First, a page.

Rapidly-growing demand for genomics testing is behind the construction of a new facility able to run one million tests each year.
Tucked away at Bundamba on the outskirts of Brisbane, what will become Australia's largest genomics centre is taking shape.
The $11 million facility will allow Neogen Corporation to consolidate its operations after the US food, animal safety and genomics company entered the region five years ago.
Neogen Australasia senior regional director Bobby Creasman said they were conducting 35,000 to 40,000 tests each month.
Once complete, the new laboratories will enable the company to double its output.
"Neogen entered the market in Australia by acquiring the genomics testing lab from the University of Queensland in 2017 and the demand for genomic testing in the Australian, and even in the regional market, grew very rapidly," Mr Creasman said.
"So rapidly, in fact, that within six months of moving into the current facility, we realised that we were out of space."
The new building will span in excess of 3000 square metres and solar panels will be built over the car park to reduce the site's carbon footprint.
It will triple Neogen's laboratory and office spaces, while the warehouse will be increased fourfold.
The project has received an injection of capital from the state government's Advance Queensland Industry Attraction Fund.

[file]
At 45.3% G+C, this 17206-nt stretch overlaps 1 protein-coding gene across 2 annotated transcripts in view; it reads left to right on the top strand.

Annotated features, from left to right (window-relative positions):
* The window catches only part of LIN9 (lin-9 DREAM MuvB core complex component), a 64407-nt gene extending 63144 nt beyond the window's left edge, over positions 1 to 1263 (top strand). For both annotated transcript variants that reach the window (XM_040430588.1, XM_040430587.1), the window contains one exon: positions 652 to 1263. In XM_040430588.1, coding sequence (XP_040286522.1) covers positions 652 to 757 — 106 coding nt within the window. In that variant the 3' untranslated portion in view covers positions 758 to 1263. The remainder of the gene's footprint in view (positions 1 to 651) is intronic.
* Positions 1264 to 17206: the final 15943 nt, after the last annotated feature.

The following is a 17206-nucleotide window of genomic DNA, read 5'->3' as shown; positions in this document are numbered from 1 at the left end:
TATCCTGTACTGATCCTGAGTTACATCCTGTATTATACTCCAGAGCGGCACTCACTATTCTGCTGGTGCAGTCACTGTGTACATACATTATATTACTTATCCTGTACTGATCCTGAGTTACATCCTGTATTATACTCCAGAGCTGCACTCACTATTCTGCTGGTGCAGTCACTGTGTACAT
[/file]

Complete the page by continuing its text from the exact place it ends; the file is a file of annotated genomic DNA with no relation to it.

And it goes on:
Queensland Treasurer and Trade and Investment Minister Cameron Dick said the government was providing a pathway for Neogen to not only expand in the short-term but to make Queensland its home.
"This is a critically-important investment, not just into scientific testing in Queensland but also to support our primary producers," Mr Dick said.
"We'll have the biggest animal genomics laboratory in Australia, right here in Queensland.
"I think this is an important investment by our government at multiple levels to support the diversification of our economy, high-quality, high-level technical testing and also support primary production."
Critical service for livestock producers
Mr Creasman said the company offers rapid sanitation testing as well as rapid allergen, pathogen and mycotoxin testing kits.
These tests have to be stored in a climate-controlled environment and a third of the new site's floorspace will be dedicated to this with a warehouse.
The other two-thirds of the building will be dedicated to genomics.
"Neogen's corporate vision has always been as global population increases, arable production land decreases," Mr Creasman said.
"Producers around the world have to be able to do more with less.
"Genomics is the perfect tool to do that because most of what we produce results for are production traits."